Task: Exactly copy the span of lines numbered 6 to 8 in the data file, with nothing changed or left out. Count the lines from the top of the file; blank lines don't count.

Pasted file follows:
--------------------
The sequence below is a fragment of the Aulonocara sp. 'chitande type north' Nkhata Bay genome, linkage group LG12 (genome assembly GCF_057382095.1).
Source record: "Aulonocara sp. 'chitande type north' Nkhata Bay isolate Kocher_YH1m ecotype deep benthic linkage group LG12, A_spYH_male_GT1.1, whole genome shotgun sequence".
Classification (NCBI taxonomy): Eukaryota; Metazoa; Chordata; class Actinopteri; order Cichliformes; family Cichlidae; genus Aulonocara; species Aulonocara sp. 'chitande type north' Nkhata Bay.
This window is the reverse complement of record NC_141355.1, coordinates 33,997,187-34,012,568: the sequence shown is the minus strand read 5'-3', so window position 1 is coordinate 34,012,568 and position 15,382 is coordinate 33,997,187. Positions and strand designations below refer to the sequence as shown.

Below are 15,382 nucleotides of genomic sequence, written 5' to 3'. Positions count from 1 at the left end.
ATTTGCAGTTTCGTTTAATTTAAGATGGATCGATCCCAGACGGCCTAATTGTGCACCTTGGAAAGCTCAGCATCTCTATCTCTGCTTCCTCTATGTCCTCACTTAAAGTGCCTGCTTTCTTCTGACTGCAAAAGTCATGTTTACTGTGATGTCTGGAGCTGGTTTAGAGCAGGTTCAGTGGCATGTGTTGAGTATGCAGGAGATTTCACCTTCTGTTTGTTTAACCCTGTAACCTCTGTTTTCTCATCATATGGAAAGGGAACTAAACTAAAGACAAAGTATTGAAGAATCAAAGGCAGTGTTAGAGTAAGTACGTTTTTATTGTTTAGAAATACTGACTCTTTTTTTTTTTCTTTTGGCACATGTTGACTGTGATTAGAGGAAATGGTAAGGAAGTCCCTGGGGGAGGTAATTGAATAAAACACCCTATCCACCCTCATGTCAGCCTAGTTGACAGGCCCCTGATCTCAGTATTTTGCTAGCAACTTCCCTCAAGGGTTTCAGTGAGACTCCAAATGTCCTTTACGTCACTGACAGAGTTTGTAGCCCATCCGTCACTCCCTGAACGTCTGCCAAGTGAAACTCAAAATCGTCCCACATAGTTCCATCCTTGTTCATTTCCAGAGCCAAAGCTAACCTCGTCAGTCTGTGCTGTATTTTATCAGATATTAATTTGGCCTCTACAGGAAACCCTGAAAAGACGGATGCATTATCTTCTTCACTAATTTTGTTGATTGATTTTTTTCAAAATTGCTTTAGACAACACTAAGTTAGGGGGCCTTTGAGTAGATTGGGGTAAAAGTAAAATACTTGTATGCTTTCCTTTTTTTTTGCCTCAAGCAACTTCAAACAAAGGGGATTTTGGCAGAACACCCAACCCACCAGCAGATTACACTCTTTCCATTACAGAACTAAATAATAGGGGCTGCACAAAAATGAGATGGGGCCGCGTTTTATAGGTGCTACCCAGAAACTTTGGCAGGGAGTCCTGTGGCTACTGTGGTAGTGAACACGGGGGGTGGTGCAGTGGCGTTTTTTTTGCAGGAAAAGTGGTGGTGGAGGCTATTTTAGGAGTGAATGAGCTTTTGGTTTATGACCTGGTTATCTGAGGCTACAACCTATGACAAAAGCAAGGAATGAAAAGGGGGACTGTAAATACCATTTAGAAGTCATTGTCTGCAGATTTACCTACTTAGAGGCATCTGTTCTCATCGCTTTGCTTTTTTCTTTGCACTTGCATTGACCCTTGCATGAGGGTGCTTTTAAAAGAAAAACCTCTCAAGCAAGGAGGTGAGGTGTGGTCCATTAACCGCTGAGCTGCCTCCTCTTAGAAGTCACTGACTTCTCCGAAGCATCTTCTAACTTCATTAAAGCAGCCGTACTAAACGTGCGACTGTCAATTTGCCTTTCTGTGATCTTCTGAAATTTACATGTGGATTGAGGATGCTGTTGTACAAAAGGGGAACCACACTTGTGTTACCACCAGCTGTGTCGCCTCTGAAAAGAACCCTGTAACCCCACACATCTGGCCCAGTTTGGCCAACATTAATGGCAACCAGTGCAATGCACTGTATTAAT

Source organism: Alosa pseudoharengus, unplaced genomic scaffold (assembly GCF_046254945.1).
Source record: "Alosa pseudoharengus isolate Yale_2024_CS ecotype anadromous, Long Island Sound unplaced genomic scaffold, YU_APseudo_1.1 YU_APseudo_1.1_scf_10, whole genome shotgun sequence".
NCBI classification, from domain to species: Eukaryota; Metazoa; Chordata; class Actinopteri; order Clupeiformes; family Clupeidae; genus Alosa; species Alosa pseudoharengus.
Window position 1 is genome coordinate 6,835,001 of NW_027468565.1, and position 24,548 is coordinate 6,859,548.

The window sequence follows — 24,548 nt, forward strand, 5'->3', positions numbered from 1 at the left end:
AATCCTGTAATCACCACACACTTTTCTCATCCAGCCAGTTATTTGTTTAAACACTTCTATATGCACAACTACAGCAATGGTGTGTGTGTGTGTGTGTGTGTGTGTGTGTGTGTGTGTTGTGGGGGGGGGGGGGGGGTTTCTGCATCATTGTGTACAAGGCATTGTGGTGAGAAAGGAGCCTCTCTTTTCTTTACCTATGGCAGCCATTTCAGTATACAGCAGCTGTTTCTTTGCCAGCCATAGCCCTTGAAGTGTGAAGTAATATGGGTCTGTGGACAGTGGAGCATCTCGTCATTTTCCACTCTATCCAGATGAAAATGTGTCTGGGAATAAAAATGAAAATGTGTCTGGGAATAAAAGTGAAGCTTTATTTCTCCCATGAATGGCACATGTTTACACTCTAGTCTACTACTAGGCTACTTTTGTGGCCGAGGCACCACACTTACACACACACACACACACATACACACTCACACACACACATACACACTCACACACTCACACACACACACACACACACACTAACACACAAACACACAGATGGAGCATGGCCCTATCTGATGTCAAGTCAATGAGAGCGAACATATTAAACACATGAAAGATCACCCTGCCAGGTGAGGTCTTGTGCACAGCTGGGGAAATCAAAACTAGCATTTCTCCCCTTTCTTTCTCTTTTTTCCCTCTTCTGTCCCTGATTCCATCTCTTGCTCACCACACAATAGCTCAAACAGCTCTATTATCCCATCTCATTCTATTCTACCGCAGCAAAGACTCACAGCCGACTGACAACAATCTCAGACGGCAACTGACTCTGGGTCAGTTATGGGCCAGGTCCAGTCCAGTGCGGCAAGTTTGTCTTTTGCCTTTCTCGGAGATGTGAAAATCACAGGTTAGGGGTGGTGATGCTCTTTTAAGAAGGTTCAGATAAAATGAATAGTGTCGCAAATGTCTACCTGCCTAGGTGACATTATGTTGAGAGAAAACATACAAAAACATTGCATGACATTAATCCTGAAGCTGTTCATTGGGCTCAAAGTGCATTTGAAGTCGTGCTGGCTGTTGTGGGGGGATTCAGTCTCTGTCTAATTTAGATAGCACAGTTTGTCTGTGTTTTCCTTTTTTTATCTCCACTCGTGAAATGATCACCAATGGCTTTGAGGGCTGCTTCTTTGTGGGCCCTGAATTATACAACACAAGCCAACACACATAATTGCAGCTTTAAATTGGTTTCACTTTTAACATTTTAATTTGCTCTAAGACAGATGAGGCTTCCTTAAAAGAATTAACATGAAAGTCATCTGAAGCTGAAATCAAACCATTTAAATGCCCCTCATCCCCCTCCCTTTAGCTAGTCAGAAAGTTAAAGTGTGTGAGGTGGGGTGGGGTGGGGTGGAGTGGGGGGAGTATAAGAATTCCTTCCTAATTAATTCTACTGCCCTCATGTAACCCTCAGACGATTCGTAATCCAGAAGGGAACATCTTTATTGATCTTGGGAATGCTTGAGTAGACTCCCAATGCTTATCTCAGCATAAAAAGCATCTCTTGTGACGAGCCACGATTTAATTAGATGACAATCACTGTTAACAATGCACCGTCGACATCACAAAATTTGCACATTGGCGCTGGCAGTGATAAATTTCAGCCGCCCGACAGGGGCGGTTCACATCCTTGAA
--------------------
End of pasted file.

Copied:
ATTTGCAGTTTCGTTTAATTTAAGATGGATCGATCCCAGACGGCCTAATTGTGCACCTTGGAAAGCTCAGCATCTCTATCTCTGCTTCCTCTATGTCCTCACTTAAAGTGCCTGCTTTCTTCTGACTGCAAAAGTCATGTTTACTGTGATGTCTGGAGCTGGTTTAGAGCAGGTTCAGTGGCATGTGTTGAGTATGCAGGAGATTTCACCTTCTGTTTGTTTAACCCTGTAACCTCTGTTTTCTCATCATATGGAAAGGGAACTAAACTAAAGACAAAGTATTGAAGAATCAAAGGCAGTGTTAGAGTAAGTACGTTTTTATTGTTTAGAAATACTGACTCTTTTTTTTTTTCTTTTGGCACATGTTGACTGTGATTAGAGGAAATGGTAAGGAAGTCCCTGGGGGAGGTAATTGAATAAAACACCCTATCCACCCTCATGTCAGCCTAGTTGACAGGCCCCTGATCTCAGTATTTTGCTAGCAACTTCCCTCAAGGGTTTCAGTGAGACTCCAAATGTCCTTTACGTCACTGACAGAGTTTGTAGCCCATCCGTCACTCCCTGAACGTCTGCCAAGTGAAACTCAAAATCGTCCCACATAGTTCCATCCTTGTTCATTTCCAGAGCCAAAGCTAACCTCGTCAGTCTGTGCTGTATTTTATCAGATATTAATTTGGCCTCTACAGGAAACCCTGAAAAGACGGATGCATTATCTTCTTCACTAATTTTGTTGATTGATTTTTTTCAAAATTGCTTTAGACAACACTAAGTTAGGGGGCCTTTGAGTAGATTGGGGTAAAAGTAAAATACTTGTATGCTTTCCTTTTTTTTTGCCTCAAGCAACTTCAAACAAAGGGGATTTTGGCAGAACACCCAACCCACCAGCAGATTACACTCTTTCCATTACAGAACTAAATAATAGGGGCTGCACAAAAATGAGATGGGGCCGCGTTTTATAGGTGCTACCCAGAAACTTTGGCAGGGAGTCCTGTGGCTACTGTGGTAGTGAACACGGGGGGTGGTGCAGTGGCGTTTTTTTTGCAGGAAAAGTGGTGGTGGAGGCTATTTTAGGAGTGAATGAGCTTTTGGTTTATGACCTGGTTATCTGAGGCTACAACCTATGACAAAAGCAAGGAATGAAAAGGGGGACTGTAAATACCATTTAGAAGTCATTGTCTGCAGATTTACCTACTTAGAGGCATCTGTTCTCATCGCTTTGCTTTTTTCTTTGCACTTGCATTGACCCTTGCATGAGGGTGCTTTTAAAAGAAAAACCTCTCAAGCAAGGAGGTGAGGTGTGGTCCATTAACCGCTGAGCTGCCTCCTCTTAGAAGTCACTGACTTCTCCGAAGCATCTTCTAACTTCATTAAAGCAGCCGTACTAAACGTGCGACTGTCAATTTGCCTTTCTGTGATCTTCTGAAATTTACATGTGGATTGAGGATGCTGTTGTACAAAAGGGGAACCACACTTGTGTTACCACCAGCTGTGTCGCCTCTGAAAAGAACCCTGTAACCCCACACATCTGGCCCAGTTTGGCCAACATTAATGGCAACCAGTGCAATGCACTGTATTAAT

Source organism: Alosa pseudoharengus, unplaced genomic scaffold (assembly GCF_046254945.1).
Source record: "Alosa pseudoharengus isolate Yale_2024_CS ecotype anadromous, Long Island Sound unplaced genomic scaffold, YU_APseudo_1.1 YU_APseudo_1.1_scf_10, whole genome shotgun sequence".